Monday, November 10, 2003

Wow. I wasn't all that far into The Good Women of China: Hidden Voices when I started thinking that: "Wow." The author of the book, Xinran, hosted a Chinese radio program, "Words on the Night Wind," for several years, focusing on what it was like to be a woman in China. Life is likely difficult enough for any journalist in China, with the extreme care necessary not to cross Chinese Communist Party doctrime; Xinran says it is one of the professions with the lowest life expectancy in China up there with police officer and chemical engineer. But despite being hemmed around by rules, she was able to collect amazing stories of women in situations no one else wanted to talk about. Women watching their children die in buildings collapsed in an earthquake. Women who scavenge junk and live in shanties constructed of these found materials. Lesbians in a country where homosexuality is "a forbidden subject under media regulations." Women driven to madness by interrogations and mistreatment based on who their parents or grandparents were, and women who survived similar mistreatment with no external change. Parents separated from children and lovers from one another because of Communist Party decrees. University students and fashionable businesswomen who live near-Westernized lives but still deal with men who apply old-fashioned standards in sizing up a woman. Arranged marriages, child sexual abuse, religion, poverty -- it's astounding how many issues are touched on in fifteen chapters, each telling one woman's story except for the final one which focuses on women's conditions in the tiny rural village of Shouting Hill, where people live in caves in the side of the hill and women use (and re-use) leaves for sanitary napkins.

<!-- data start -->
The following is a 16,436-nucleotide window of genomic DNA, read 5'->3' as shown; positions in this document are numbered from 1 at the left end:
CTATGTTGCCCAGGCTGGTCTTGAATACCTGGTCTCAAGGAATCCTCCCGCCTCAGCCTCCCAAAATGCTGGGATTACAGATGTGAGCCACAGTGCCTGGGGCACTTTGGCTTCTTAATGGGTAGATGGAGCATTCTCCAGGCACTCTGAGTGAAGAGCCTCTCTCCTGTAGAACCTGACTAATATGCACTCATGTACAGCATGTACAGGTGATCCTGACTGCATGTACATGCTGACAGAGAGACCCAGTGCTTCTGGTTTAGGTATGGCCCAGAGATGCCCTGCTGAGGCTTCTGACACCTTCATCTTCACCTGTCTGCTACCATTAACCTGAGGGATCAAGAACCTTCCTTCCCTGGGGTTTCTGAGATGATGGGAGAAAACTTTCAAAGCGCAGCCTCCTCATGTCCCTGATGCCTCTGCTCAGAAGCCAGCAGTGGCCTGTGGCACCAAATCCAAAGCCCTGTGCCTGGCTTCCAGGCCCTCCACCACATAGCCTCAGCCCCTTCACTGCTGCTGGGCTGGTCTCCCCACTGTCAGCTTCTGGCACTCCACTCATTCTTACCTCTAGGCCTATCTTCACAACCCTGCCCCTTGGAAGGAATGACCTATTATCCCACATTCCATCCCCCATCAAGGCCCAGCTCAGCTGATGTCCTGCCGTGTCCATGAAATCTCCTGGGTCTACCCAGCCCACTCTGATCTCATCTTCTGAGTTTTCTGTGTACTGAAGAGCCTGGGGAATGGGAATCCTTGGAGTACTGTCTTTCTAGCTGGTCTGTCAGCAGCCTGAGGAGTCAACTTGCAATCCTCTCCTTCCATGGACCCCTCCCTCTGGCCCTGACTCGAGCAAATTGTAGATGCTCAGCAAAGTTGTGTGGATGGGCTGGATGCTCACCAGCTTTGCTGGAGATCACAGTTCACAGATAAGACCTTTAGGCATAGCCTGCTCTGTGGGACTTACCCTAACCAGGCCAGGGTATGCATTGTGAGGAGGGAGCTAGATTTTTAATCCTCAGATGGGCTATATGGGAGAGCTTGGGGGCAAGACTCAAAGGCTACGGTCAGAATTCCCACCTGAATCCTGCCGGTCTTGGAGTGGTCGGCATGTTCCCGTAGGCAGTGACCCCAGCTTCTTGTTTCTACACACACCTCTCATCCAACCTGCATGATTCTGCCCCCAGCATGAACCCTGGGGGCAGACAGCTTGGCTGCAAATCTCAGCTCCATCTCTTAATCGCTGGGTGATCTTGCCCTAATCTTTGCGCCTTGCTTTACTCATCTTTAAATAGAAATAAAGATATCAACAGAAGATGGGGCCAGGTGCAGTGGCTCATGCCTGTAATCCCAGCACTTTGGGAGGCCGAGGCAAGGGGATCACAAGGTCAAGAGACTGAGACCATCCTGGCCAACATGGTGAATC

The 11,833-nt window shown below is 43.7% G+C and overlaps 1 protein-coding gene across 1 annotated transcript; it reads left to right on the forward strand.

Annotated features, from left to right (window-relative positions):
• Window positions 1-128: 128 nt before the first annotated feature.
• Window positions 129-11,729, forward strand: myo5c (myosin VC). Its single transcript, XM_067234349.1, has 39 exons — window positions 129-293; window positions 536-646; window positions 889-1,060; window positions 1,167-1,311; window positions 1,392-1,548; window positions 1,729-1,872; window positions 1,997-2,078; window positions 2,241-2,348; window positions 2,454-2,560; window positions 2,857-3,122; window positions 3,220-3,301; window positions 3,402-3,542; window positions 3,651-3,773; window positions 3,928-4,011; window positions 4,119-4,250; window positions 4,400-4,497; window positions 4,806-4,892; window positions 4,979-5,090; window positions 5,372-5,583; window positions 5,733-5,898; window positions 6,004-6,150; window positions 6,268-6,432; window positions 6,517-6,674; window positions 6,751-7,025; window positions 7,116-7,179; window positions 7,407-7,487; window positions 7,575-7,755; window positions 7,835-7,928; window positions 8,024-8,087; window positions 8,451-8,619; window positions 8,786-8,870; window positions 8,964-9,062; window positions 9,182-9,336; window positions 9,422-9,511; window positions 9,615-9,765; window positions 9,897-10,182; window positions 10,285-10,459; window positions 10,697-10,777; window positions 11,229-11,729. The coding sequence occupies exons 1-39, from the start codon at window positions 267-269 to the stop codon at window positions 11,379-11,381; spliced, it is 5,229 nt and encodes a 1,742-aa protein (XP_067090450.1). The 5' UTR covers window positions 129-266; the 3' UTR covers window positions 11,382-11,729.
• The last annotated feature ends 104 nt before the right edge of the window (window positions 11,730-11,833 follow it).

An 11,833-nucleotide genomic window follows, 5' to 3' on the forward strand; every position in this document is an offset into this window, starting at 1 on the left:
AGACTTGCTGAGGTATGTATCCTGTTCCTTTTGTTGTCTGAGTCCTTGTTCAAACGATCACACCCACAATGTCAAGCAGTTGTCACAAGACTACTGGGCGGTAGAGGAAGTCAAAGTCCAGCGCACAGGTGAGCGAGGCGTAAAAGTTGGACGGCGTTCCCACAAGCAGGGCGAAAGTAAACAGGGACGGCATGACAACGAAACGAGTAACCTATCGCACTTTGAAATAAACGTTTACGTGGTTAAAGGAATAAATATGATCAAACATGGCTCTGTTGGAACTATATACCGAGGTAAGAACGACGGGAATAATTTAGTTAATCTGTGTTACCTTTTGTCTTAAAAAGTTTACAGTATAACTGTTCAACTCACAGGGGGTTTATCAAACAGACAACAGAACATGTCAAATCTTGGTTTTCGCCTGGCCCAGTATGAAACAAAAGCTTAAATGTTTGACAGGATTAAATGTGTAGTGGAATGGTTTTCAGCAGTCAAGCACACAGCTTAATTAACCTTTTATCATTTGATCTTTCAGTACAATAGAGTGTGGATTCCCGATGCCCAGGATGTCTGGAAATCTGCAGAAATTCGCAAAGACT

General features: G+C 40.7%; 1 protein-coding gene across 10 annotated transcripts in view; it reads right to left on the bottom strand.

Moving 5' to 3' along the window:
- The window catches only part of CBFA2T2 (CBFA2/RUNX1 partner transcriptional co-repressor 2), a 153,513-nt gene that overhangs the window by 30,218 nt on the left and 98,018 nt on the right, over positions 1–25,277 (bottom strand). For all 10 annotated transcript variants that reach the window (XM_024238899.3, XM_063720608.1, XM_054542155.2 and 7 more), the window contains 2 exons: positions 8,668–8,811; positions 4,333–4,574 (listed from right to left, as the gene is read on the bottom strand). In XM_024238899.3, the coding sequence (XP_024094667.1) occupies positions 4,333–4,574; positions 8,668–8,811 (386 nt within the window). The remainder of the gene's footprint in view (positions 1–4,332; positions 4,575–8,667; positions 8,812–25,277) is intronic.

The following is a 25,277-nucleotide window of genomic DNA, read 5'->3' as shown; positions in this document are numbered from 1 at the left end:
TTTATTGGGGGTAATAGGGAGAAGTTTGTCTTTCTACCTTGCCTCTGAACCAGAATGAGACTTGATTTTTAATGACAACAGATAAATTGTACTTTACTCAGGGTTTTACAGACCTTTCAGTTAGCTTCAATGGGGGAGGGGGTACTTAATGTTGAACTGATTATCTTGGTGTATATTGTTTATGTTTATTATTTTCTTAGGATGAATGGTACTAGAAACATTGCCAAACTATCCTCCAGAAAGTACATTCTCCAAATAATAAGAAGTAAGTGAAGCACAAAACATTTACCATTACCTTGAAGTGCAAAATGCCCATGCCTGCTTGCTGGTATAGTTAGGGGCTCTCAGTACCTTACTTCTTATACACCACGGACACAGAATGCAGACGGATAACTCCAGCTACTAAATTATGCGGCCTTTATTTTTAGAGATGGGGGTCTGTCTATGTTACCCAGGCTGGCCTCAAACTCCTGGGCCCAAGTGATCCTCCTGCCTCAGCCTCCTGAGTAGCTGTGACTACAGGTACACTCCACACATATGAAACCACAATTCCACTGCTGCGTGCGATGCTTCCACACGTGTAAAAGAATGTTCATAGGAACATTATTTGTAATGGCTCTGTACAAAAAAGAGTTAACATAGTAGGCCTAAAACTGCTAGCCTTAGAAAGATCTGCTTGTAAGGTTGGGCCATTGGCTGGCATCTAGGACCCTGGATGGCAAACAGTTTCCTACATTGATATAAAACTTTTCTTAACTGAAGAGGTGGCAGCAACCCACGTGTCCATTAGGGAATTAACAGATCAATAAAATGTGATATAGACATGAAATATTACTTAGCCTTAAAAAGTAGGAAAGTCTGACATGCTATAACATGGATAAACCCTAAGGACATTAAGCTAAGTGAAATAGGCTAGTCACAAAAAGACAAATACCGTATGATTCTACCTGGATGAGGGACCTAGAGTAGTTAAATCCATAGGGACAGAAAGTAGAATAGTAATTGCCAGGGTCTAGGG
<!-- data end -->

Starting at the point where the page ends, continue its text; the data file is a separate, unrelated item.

Xinran moved to England in 1997 with "the idea that I might find a way of describing the lives of Chinese women to people in the West." She and translator Esther Tyldesley have done an impressive job of that, showing both the samenesses and differences, and I think as many people as possible should hear these stories.

Wednesday, November 05, 2003

I was a little concerned about whether my stomach could take reading Mary Roach's Stiff: The Curious Lives of Human Cadavers. In fact, I probably wouldn't have checked it out on my own, despite my general love of detailed histories of things you don't normally think about. It was my boyfriend who borrowed it from the library (once the waiting list got down to him) and read aloud a few amusing bits (particularly the footnotes -- we both love authors who go off on tangents in footnotes). So once he'd finished the whole book, I picked it up, and found that it was a fascinating, fairly easy read, with only a few slightly stomach-turning passages. (Though I did abandon it temporarily when it was time to have lunch, preferring The Life and Death of Peter Sellers by Roger Lewis as companionship for my meal.) As a devoted reader of social histories of locations and medical fields, much of the historical material in Stiff was somewhat familiar; it was the current information on the many research and teaching, as well as life-saving, uses for donated bodies and the increasing number of modern ways to return the elements of a body to the environment that were new to me -- and quite interesting. I never much liked the idea of burial anyway. And the book does contain very funny remarks that somehow never seem disrespectful to the dead whose bodies are being made use of by the living. You might want to take breaks between chapters to avoid becoming a little overwhelmed, but it is definitely a book worth reading.